Note: The SSDI, SSI disability system is federal and nationally standardized, though there are state differences in approval rates, wait times, the number of appeals available–as of the time of this writing–and even the name given to the stage disability agency (DDS, or the Bureau or Division of Disability Determination). Now, to answer the question…
Continued from: Applying for NC disability benefits
3. While your application for disability in North Carolina will be taken at a local Social Security office, the actual decision itself will not be made by the Social Security office. The decision will be made by a disability examiner (I am a former North Carolina disability examiner myself) at NC DDS, which stands for North Carolina disability determination services.
4. DDS is the state-level agency where decisions on disability applications and reconsideration appeals are made. The examiner at DDS will gather medical records from the treatment sources that you listed when you filed your claim for disability.
Usually, the single largest delay on a claim will be the wait for medical records and this is why you want to make very sure when filing for disability benefits in North Carolina that you supply all your treatment sources, their full addresses, the names of all of your treating physicians, as well as all of your diagnosed conditions, and complaints, especially if pain is involved.
5. When the North Carolina disability examiner obtains your medical records, they must find at least some records that are not older than 90 days in order to make a decision on your case, and at the very least to make an approval on your claim.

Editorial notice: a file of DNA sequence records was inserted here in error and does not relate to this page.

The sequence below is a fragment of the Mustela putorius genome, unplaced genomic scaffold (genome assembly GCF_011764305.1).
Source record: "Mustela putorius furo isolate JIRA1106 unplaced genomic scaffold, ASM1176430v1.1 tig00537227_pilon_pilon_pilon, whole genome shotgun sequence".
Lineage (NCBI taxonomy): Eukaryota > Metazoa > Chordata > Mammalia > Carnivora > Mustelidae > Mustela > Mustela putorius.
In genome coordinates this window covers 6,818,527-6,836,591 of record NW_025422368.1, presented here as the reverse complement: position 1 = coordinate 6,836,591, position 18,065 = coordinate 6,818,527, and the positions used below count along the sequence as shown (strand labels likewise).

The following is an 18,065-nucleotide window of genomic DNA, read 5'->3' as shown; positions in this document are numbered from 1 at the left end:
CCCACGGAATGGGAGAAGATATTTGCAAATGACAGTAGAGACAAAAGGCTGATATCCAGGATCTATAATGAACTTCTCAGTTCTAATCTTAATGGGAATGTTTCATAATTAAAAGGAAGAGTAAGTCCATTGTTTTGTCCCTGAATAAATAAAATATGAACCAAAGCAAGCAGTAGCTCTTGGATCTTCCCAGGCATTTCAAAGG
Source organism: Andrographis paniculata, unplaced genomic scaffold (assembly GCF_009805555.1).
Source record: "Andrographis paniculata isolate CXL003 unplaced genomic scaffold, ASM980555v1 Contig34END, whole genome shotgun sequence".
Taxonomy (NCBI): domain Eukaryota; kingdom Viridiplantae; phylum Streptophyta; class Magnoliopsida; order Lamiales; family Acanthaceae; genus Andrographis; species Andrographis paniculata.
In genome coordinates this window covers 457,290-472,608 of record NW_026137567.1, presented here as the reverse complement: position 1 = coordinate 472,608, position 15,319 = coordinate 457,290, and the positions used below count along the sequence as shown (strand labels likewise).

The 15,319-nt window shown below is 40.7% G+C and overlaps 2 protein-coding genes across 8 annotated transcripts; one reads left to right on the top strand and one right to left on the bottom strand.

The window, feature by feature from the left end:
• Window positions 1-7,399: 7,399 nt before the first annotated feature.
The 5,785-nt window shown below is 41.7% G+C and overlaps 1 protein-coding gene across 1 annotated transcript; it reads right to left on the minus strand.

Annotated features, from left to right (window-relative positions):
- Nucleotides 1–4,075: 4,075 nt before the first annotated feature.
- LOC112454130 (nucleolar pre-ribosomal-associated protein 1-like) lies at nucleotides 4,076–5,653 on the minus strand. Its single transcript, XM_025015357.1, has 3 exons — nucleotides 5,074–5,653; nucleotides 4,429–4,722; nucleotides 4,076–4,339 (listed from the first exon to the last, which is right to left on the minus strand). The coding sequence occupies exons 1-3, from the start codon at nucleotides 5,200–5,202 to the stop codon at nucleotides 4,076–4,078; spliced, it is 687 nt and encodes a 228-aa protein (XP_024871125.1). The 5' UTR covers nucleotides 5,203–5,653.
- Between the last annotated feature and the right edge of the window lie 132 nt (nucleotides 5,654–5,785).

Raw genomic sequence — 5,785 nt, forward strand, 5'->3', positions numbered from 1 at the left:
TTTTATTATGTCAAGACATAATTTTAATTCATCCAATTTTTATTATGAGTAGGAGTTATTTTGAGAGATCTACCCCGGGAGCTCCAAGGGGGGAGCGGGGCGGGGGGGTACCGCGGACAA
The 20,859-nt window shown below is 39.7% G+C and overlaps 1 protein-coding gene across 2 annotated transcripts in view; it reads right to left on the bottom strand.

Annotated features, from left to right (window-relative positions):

If you have not been to a doctor in some time and, as a result, the examiner cannot locate recent records, then you will probably be sent to a CE, or what is commonly called a consultative examination.
This is a medical examination that is performed by an independent physician, or psychologist if the exam is mental in nature. The examination is scheduled by, and paid for, by the Social Security Administration. You must go to this examination if one is scheduled for you. If you do not attend a scheduled CE, your case can be denied for failure to cooperate.
6. The disability examiner who is assigned to work on your case will probably contact you at some point, through either the mail or by attempting to call you, to discuss either your medical treatment history, your work history, or you’re ADLs, otherwise known as your activities of daily living.
You will want to provide in detail whatever information is requested of you. This will allow the disability examiner to make progress on your claim, and possibly make a better decision, I.e. an approval.
If the examiner send you a letter, be sure to respond within 10 days. If the examiner leaves a message for you, be sure to return the call. In either case, if the examiner attempts to contact you and you do not respond, there is the potential of your case being closed.
7. If you’re denied on your initial claim, then you’ll probably want to consider getting a disability lawyer or disability representative in North Carolina.
And here is the reason: if you get denied, your first appeal is something called a request for reconsideration. The request for reconsideration has approximately an 87% chance of denial. In most cases, the only reason for filing the reconsideration request is so that once you complete the reconsideration, which is almost guaranteed to be denied, then you can proceed to the next appeal level, the request for hearing before an administrative law judge.
At this disability hearing, you will certainly want to be represented. If you go to the hearing unrepresented, your chances of winning benefits may be lessened dramatically.
Therefore, if your initial claim is turned down, you should probably seek a representative to help you. Because most likely, you will wind up at a disability hearing, and at the hearing you will need representation, if for no other reason than to maximize your chances of winning disability benefits–particularly in light of the fact that getting to a disability hearing after requesting one can sometimes take between one and two years.